Sharks must utilize games in hand

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Sharks must utilize games in hand

VANCOUVER Mondays 3-2 shootout win over the Canucks was the perfect way for the Sharks to begin a busy stretch.

Three weeks remain before the NHL All-Star break, and its going to be a hectic time for the Sharks, who entered Vancouver having played the fewest games in the NHL. San Jose has 12 games in the next 21 days, though, leading up to the break which begins after a tilt with the Flames in Calgary on Jan. 24.

Its a welcome change, after the Sharks played just twice in nine days in late December.

Were back in the league, so thats a great sign. We actually get to play, coach Todd McLellan joked after the game. To start it and end a two-game losing streak is important, but were going to have to take it one at a time and play against some very good teams with a tough schedule. Weve had our luxury week or two, if you want to call it that.

Weve got like five or six games in hand on some teams. We have to use those fresh legs, I guess you would call it, Ryane Clowe said on Sunday. We have three weeks here before the All Star break and this is going to be big for us. Were playing pretty much every second day or back-to-back, so this is a pretty big challenge.

At 20-11-4, the Sharks are one point behind Los Angeles for the Pacific Division lead, but have played five fewer games. They jumped ahead of Dallas, which has played two more games than San Jose, and Phoenix, which has also played five more times than the Sharks.

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In other words, San Jose is set up to take control of the division, but only if it utilizes these games that are on the horizon.

Weve got games in hand. We need these points, Clowe said.

Beating the team that has given them fits in recent years, including the first two meetings this season, was an ideal way to kick it off.

Coming close two times and not getting the results you like is tough, but they are always tough games and fun games to play in. We came out on the right side tonight," Patrick Marleau said.

Tierney, Sorensen among players qualified by Sharks

Tierney, Sorensen among players qualified by Sharks

The Sharks have issued qualifying offers to restricted free agent forwards Chris Tierney, Marcus Sorensen and Barclay Goodrow, while cutting ties with three players in the system.

Tierney, 22, posted 11 goals and 12 assists for 23 points in 80 games last season, serving primarily as the fourth line center. He has 64 points (24g, 40a) in 202 career games over three NHL seasons, all with the Sharks.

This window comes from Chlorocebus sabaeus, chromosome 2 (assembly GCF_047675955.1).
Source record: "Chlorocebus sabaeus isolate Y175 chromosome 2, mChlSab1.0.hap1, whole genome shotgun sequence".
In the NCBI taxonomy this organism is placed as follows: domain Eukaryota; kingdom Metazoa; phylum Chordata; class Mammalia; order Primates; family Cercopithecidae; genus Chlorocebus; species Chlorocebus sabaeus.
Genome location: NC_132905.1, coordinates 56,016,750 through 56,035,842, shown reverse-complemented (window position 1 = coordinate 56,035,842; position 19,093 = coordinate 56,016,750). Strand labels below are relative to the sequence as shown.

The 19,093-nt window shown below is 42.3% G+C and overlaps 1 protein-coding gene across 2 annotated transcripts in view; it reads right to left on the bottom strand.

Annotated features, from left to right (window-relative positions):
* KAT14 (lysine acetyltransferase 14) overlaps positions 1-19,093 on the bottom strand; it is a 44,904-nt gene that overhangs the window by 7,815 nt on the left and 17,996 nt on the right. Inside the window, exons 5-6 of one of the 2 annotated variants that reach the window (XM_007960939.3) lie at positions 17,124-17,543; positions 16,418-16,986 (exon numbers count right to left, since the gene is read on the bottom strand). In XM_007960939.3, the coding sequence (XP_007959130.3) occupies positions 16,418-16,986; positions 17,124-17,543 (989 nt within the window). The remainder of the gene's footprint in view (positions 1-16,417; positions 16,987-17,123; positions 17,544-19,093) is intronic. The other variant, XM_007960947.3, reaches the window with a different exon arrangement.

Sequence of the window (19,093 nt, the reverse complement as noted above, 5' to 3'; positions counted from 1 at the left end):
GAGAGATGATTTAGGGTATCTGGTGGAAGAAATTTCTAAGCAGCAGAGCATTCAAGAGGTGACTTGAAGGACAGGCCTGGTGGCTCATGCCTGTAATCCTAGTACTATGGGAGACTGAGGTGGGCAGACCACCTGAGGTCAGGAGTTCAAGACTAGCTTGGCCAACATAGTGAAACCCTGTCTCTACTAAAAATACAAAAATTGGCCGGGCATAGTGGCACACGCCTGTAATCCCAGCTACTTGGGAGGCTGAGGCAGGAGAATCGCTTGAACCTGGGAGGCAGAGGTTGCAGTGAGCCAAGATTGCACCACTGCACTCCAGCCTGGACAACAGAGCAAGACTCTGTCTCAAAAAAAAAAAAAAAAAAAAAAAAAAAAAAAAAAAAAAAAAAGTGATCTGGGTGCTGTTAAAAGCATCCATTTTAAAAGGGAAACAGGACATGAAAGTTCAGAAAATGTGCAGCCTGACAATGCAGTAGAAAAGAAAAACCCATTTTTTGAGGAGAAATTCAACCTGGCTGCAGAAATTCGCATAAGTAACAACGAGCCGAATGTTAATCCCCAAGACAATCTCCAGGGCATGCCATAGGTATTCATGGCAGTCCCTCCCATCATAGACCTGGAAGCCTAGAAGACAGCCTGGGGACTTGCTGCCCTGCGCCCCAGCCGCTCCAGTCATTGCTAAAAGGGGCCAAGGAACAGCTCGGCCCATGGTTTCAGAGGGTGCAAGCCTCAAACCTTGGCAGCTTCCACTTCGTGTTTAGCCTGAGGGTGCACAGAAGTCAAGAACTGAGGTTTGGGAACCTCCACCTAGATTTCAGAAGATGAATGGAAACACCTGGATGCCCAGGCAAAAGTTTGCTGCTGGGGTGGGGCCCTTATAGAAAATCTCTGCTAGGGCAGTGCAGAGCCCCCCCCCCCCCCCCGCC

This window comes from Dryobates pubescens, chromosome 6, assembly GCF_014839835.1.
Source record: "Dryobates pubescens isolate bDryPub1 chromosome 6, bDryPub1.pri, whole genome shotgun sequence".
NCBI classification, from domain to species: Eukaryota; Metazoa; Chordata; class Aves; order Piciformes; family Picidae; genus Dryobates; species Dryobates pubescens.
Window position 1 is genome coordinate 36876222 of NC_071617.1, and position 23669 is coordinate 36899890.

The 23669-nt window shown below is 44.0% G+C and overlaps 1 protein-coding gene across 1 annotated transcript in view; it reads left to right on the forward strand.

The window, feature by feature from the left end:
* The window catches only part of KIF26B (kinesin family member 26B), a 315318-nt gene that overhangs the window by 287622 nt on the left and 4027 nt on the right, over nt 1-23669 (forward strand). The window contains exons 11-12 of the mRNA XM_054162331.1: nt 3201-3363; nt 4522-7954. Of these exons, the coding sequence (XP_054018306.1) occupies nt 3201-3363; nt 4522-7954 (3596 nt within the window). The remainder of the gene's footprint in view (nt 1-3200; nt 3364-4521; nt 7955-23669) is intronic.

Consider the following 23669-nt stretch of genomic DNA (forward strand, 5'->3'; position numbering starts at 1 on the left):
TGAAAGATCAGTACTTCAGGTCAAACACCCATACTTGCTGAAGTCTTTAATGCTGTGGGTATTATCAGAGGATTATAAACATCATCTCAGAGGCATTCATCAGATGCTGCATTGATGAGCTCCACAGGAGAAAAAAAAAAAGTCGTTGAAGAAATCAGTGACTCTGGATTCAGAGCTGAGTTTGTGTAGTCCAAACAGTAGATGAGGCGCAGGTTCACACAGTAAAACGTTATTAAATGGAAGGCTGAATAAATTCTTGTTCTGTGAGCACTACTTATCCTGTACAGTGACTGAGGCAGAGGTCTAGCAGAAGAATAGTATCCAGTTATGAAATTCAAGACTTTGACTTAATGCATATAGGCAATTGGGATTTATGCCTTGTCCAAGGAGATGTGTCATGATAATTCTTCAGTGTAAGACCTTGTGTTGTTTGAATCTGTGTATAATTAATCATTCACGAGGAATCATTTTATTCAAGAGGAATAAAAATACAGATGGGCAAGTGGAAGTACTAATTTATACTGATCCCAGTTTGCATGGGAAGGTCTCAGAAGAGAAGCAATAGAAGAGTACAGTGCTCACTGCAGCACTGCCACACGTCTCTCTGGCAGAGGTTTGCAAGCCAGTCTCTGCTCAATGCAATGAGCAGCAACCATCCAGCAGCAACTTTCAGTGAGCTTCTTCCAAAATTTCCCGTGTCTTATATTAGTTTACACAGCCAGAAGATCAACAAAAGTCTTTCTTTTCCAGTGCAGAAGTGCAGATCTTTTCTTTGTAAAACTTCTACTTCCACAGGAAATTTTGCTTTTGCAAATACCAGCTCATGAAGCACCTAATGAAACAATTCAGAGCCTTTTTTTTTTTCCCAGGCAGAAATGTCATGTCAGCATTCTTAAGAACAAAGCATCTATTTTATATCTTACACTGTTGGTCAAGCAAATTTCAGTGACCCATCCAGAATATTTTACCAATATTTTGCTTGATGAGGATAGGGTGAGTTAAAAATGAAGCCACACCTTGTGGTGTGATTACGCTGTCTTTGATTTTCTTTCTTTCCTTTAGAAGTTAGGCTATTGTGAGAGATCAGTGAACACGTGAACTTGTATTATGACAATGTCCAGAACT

Sorensen posted one goal and three assists in 19 games with the Sharks last season, his first in the NHL. The 25-year-old played in all six playoff games against Edmonton, scoring one goal and one assist.

Goodrow, 24, skated in three games for the Sharks last season with one assist. He has 16 points (4g, 12a) in 77 games over three seasons with the Sharks, although has played in just 17 NHL games since the start of the 2015-16 season.

Forward Nikita Jevpalovs, defenseman Patrick McNally and goalie Mantas Armalis - also known for his career as a male model - were left unqualified and are now unrestricted free agents.

Earlier in the offseason, the Sharks signed pending restricted free agents Joonas Donskoi and Melker Karlsson. Donskoi received a two-year deal at a salary cap hit of $1.9 million, while Karlsson was signed to a three-year deal at $2 million annually.

Thornton, Marleau now permitted to speak with other teams

Thornton, Marleau now permitted to speak with other teams

Their futures with the Sharks more uncertain than ever, pending unrestricted free agents Joe Thornton and Patrick Marleau are now free to take calls from other teams to gauge their potential interest.

Nothing can be signed with a new team before July 1, and there is a ban on discussing terms of any potential deal. Teams have already reached out to Marleau, per TSN’s Pierre LeBrun, while Thornton is also reportedly receiving interest around the league.

While they could still return to the Sharks, it’s new territory for both, as neither Thornton nor Marleau has ever tested the unrestricted free agent waters. Most recently, they agreed to three-year contract extensions with the Sharks on the same day – Jan. 24, 2014 – in what was the final year of their current deals.

Whether they return to the Sharks could depend on the length of the deal. If other teams are willing to offer multiple-year deals to Thornton and Marleau, it makes their return to the Sharks less likely – particularly in Marleau’s case. Earlier in the offseason, NBC Sports California confirmed that Thornton was seeking a three-year deal, while Marleau preferred a deal of at least three years.

General manager Doug Wilson’s top priority this offseason is to re-sign goalie Martin Jones and defenseman Marc-Edouard Vlasic to long term extensions. Those contracts would likely cost the team a combined $12-14 million, and would begin in the 2018-19 season.

There is an added risk to any team that signs a player over the age of 35, as it would be on the hook for the entire salary cap hit regardless of whether that player is active (unless that player is on long-term injured reserve). 

Thornton turns 38 on Sunday, while Marleau turns 38 on Sep. 15.